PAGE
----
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Foreign Affairs

  • American History Magazine

    Encounter: Churchill and Stalin Charm Truman

    “I am getting ready see Stalin and Churchill,” Harry Truman wrote in a to go letter to his mother in July 1945. “I have to take my tuxedo, tails, Negro preacher coat, high hat, low hat and hard hat….Wish I didn’t have to go.”...

  • American History Magazine

    The First Cherry Trees in Washington

    For 100 years, District of Columbia residents have reveled in a glorious rite of spring: the blossoming of thousands of cherry trees, a gift of friendship from the people of Japan. Tokyo mayor Yukio Ozaki donated 3,020 trees to first lady...

  • American History Magazine

    Encounter: John Adams’ Bow to King George III

    John Paris in April 1785, serving as an American diplomat, when ADAMS WAS LIVING near he received a letter announcing that he’d been appointed the first ambassador from the United States to Great Britain. Adams had lobbied to get that...

  • World War II Magazine

    WWII DVD Review: The Road to World War II

    The Road to World War II   Directed by Scott Garen, 1978. 6 hours on six discs. $49.99.  In 1978, PBS aired 12 half-hour episodes of Between the Wars, which covered the fraught ground between the Treaty of Versailles and the...

  • HistoryNet

    War and Peace: 2013 and Beyond

    What readers must know about the global strategic situation. EDITOR’S NOTE: Author John Sutherland is a senior operations and intelligence analyst whose influential articles include the widely acclaimed “iGuerrilla: The New Model...

  • HistoryNet

    The Devil’s Agreement

    Through the 1939 Nazi-Soviet Pact, cynical dictators paved the way for World War II in Europe. In Moscow’s Kremlin late on Au- gust 23, 1939, Soviet dictator Josef Stalin stood in the background beaming proudly as his foreign...

  • HistoryNet

    Crisis Watch- Trust Isn’t a Strategy

    False allies betray our interests abroad. President Ronald Reagan had it right: “Trust, but verify.” Which, if you think about, means: “Don’t trust them at all.” In dealing with states we’ve convinced ourselves are allies –...

  • HistoryNet

    The Forest Brothers Against the Soviets

    From 1944-53, Lithuanian partisans risked their lives to oppose repressive Soviet occupation. From the end of World War II through the early years of the Cold War, thousands of Lithuania’s sons and a few of its daughters disappeared into...

  • HistoryNet

    Failed Peace: The Treaty of Versailles, 1919

    What “everyone knows” about the infamous treaty ending World War I is wrong! Although we typically think of November 11, 1918, as the end date of World War I, that day only marked the start of an armistice ending the actual fighting,...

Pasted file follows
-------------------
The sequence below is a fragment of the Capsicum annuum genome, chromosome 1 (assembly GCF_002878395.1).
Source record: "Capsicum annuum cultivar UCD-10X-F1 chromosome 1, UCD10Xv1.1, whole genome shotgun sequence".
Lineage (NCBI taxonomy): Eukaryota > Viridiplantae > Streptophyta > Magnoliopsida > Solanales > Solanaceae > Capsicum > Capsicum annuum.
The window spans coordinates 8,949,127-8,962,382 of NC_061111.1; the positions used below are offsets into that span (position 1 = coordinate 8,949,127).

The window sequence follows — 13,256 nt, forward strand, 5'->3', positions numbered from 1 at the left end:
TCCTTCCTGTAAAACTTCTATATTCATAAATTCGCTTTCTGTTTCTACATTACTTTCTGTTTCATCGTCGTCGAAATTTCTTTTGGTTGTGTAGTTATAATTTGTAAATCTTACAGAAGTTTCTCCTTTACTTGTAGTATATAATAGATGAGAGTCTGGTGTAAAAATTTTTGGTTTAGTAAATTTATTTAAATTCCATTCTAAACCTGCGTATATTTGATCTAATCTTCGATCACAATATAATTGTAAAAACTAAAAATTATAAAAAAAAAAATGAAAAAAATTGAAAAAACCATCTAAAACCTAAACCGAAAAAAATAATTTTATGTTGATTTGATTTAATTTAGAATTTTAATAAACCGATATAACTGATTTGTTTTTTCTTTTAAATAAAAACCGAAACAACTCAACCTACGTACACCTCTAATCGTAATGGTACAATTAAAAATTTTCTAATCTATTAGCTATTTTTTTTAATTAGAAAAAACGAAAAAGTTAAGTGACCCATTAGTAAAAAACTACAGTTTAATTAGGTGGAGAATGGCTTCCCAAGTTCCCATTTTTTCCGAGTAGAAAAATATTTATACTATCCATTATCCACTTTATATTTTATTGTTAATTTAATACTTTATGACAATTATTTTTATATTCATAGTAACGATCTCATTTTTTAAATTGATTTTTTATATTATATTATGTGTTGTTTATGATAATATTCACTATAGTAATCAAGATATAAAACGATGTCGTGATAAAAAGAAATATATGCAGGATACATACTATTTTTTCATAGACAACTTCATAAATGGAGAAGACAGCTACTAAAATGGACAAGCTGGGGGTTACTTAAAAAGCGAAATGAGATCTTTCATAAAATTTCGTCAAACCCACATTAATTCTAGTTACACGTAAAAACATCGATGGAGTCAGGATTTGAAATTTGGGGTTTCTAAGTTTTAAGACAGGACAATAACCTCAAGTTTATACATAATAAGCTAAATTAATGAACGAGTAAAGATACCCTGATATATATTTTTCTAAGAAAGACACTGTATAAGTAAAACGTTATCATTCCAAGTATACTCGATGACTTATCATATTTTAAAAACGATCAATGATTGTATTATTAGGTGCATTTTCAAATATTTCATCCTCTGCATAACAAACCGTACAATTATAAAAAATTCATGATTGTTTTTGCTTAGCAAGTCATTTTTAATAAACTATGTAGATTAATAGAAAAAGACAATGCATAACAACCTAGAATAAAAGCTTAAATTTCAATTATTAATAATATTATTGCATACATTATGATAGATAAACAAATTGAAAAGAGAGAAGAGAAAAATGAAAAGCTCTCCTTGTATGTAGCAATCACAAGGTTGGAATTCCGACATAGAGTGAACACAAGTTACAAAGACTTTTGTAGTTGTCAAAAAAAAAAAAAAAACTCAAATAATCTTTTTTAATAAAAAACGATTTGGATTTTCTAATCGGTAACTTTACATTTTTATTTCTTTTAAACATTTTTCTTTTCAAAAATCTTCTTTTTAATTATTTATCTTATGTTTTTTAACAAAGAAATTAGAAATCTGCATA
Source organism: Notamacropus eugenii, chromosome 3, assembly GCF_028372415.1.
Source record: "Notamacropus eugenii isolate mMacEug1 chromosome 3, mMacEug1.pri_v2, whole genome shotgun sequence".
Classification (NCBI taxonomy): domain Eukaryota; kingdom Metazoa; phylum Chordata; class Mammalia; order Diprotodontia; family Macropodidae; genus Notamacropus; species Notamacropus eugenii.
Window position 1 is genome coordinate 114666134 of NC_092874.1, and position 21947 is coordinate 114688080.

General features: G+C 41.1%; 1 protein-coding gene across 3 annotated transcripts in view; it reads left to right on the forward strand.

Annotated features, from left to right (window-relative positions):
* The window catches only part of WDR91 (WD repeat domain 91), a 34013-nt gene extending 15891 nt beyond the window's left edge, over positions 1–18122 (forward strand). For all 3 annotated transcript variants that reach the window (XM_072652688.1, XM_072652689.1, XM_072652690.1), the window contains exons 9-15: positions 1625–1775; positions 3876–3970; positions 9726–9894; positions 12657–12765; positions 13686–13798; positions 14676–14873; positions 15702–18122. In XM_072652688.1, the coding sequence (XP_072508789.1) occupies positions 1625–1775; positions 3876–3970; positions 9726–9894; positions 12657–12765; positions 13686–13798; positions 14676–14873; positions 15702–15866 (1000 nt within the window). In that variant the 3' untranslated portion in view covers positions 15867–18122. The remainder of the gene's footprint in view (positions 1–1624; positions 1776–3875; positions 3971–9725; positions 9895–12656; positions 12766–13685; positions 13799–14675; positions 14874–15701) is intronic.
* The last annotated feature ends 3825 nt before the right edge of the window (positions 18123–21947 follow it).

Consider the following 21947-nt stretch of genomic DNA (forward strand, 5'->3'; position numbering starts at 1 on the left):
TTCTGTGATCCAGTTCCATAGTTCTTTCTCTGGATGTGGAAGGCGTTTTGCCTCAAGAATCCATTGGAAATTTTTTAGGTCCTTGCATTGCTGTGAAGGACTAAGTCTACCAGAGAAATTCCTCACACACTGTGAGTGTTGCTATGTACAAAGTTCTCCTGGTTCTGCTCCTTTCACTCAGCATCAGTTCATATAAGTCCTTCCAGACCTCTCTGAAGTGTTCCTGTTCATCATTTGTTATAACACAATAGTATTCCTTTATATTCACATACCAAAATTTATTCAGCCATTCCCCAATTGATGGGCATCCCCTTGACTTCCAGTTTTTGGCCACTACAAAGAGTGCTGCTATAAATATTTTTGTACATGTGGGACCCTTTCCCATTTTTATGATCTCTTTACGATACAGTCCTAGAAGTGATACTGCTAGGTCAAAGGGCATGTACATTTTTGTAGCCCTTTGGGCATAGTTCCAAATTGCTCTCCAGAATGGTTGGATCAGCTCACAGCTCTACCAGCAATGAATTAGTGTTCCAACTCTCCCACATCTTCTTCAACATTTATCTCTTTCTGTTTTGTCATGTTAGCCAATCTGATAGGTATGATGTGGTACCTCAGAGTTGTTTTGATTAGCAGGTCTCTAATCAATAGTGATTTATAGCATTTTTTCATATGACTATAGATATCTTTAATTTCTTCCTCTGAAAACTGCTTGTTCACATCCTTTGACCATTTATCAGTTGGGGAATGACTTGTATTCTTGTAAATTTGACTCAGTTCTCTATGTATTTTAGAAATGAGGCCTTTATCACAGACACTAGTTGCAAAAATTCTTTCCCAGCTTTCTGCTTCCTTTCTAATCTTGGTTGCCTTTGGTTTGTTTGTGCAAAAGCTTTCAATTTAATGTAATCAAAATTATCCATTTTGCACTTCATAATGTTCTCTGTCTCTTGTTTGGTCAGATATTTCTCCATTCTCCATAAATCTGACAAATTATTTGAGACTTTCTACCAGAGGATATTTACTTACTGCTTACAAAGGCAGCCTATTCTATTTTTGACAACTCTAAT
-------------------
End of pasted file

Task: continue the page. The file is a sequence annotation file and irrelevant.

• HistoryNet

    Crisis Watch: Misplaced Faith

    Our diplomats trust our enemies, not us. A good con knows that the easiest person to fool is the one who wants to be fooled. And in this age of global upheaval, our diplomats want to be fooled. They routinely put their faith in foreign...

  • Vietnam Magazine

    War for Peace in Vietnam

    Final peace talks in Paris, interrupted by ferocious Yuletide bombing, epitomized the byzantine and often bizarre maneuverings that let the United States find a way out of Vietnam. IN TET’S WAKE, FORMAL PEACE TALKS between the United...

  • Vietnam Magazine

    Norman, The Third Tour

    General Schwarzkopf’s return to Vietnam more than 20 years after his second combat tour brought him closure—and a mysterious threat of bloodshed. IN 1991 THE FACE OF U.S. MILITARY POWER WAS GENERAL NORMAN SCHWARZKOPF. Burly and...

  • Vietnam Magazine

    Vietnam Book Review: The Cambodian Wars

    The Cambodian Wars: Clashing Armies and CIA Covert Operations by Kenneth Conboy, University Press of Kansas, 2013 With the recent passing of Cambodia’s long-time monarch Norodom Sihanouk and the excruciatingly slow international war...

  • Vietnam Magazine

    Vietnam Book Review: Before the Quagmire

    Before the Quagmire: American Intervention in Laos, 1954-1961, by William J. Rust, University of Kentucky Press, 2012 Laos was the “cork in the bottle” of Southeast Asia, warned President Dwight D. Eisenhower shortly before the tragic...

  • American History Magazine

    The First: Royal Visit

    David Kalakaua, the king of Hawaii, was on a commercial mission when he arrived in Washington, D.C., in December 1874 to meet with President Ulysses Grant. His independent island nation had sugar to sell, and the United States had a sweet...

  • American History Magazine

    Nikita Khrushchev Ogles Marilyn Monroe

    When President Dwight Eisenhower invited Soviet Premier Nikita Khrushchev to a summit meeting at Camp David in 1959, Khrushchev eagerly accepted, informing Ike that he’d like to spend “ten to fifteen days” traveling around the United...